# Continuations continued

## Simulating effects in CPS

Previously, we saw that the CPS translation of a term becomes a function that takes a continuation `k`

and either passes a value to `k`

or evaluates the CPS translation of a subterm using continuation `k`

. In this final section, we look at what happens when we make the CPS translation of a term do something different.

Consider again the example term

`+ (* 3 3) (* 4 4)`

which we convert into CPS (doing less simplification than before) as

`λk. (λk`_{1}. *' 3 3 k_{1}) (λv_{2}. *' 4 4 (λv_{3}. +' v_{2} v_{3} k))

Let’s focus on the subterm `(λk`

._{1}. *' 3 3 k_{1})

### Exceptions

If we replace this subterm with something that ignores `k`

, like _{1}`λk`

(note: not _{1}. * 3 3`*'`

), and apply everything to a final continuation `exit`

, we get:

`λk. (λk`_{1}. * 3 3) (λv_{2}. *' 4 4 (λv_{3}. +' v_{2} v_{3} k)) exit
⟶ (λk_{1}. * 3 3) (λv_{2}. *' 4 4 (λv_{3}. +' v_{2} v_{3} exit))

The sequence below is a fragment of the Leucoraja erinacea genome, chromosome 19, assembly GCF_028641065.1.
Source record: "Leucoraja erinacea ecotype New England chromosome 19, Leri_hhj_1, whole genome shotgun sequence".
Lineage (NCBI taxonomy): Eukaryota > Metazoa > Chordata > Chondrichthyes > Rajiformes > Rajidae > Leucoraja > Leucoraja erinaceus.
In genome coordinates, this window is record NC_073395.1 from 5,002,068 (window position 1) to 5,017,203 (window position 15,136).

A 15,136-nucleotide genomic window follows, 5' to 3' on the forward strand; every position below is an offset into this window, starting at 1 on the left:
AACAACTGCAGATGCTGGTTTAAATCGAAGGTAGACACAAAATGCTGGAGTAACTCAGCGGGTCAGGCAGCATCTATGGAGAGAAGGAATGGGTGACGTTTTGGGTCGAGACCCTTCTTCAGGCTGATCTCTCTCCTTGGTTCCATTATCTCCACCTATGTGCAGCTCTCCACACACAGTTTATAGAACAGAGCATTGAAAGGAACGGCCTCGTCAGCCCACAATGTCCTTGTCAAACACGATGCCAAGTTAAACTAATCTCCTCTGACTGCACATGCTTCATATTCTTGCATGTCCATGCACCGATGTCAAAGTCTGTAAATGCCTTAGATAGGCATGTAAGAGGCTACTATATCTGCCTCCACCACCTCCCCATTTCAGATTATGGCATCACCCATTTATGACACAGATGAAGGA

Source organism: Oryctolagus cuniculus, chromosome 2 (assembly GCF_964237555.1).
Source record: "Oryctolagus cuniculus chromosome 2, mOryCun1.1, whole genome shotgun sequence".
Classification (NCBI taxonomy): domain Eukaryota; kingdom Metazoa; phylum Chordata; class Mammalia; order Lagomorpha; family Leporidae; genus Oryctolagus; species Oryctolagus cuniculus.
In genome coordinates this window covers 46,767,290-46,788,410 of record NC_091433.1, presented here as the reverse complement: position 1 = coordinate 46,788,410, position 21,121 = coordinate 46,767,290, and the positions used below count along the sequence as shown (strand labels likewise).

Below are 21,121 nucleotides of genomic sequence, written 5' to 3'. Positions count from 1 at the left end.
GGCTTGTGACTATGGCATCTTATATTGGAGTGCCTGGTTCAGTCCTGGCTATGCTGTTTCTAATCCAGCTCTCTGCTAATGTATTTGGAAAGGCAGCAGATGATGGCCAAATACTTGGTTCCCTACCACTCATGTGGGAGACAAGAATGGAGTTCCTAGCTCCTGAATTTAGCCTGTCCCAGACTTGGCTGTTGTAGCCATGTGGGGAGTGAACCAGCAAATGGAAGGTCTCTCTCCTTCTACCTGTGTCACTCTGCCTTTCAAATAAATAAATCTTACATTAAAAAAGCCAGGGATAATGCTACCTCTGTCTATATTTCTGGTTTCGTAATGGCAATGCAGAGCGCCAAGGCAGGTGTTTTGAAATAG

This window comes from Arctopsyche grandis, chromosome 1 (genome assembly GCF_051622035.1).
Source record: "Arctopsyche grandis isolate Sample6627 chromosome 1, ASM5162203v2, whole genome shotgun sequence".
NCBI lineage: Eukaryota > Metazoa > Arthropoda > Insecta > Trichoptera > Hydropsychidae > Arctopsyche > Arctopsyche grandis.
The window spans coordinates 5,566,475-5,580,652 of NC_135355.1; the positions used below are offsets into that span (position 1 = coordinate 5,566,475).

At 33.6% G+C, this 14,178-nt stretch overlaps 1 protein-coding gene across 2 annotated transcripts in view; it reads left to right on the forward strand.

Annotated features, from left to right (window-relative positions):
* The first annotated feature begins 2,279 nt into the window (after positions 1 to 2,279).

⟶ * 3 3
⟶ 9

The `+ [·] (* 4 4)`

was thrown away, and `9`

became the final answer. We can use a similar mechanism to simulate `error`

without `try`

:

`𝒞⟦error⟧ = λk. exit <err=unit>`

Additionally, we stipulate that the final continuation be `λv. exit <ok=v>`

. Then a term will either evaluate to `exit <ok=v>`

for some `v`

, or `exit <err=unit>`

.

For example:

```
𝒞⟦+ error (* 4 4)⟧ (λv. exit <ok=v>)
= λk. (λk
```_{1}. exit <err=unit>) (λv_{2}. *' 4 4 (λv_{3}. +' v_{2} v_{3} k)) (λv. exit <ok=v>)
⟶ (λk_{1}. exit <err=unit>) (λv_{2}. *' 4 4 (λv_{3}. +' v_{2} v_{3} (λv. exit <ok=v>)))
⟶ exit <err=unit>

To add `try t`

, we evaluate the CPS translation of _{1} with t_{2}`t`

, but we don’t pass it the current continuation:_{1}

`𝒞⟦try t`_{1} with t_{2}⟧ = λk. case 𝒞⟦t_{1}⟧ (λx. <ok=x>) of
<ok=v> ⇒ k v,
<err=u> ⇒ 𝒞⟦t_{2}⟧ k

Instead of passing the current continuation `k`

, we pass it `λx. <ok=x>`

, similar to the final continuation we used above. Instead of making this the final answer, we check what kind of value it is; if it’s `<ok=v>`

, we pass `v`

to the continuation `k`

, but if it’s `<err=u>`

, we pass the continuation to the handler `𝒞⟦t`

._{2}⟧

If we assume there are no uncaught exceptions, we can let the final continuation again be `exit`

.

**Question**: The above translation no longer has the property that every call is a tail call, because the application `𝒞⟦t`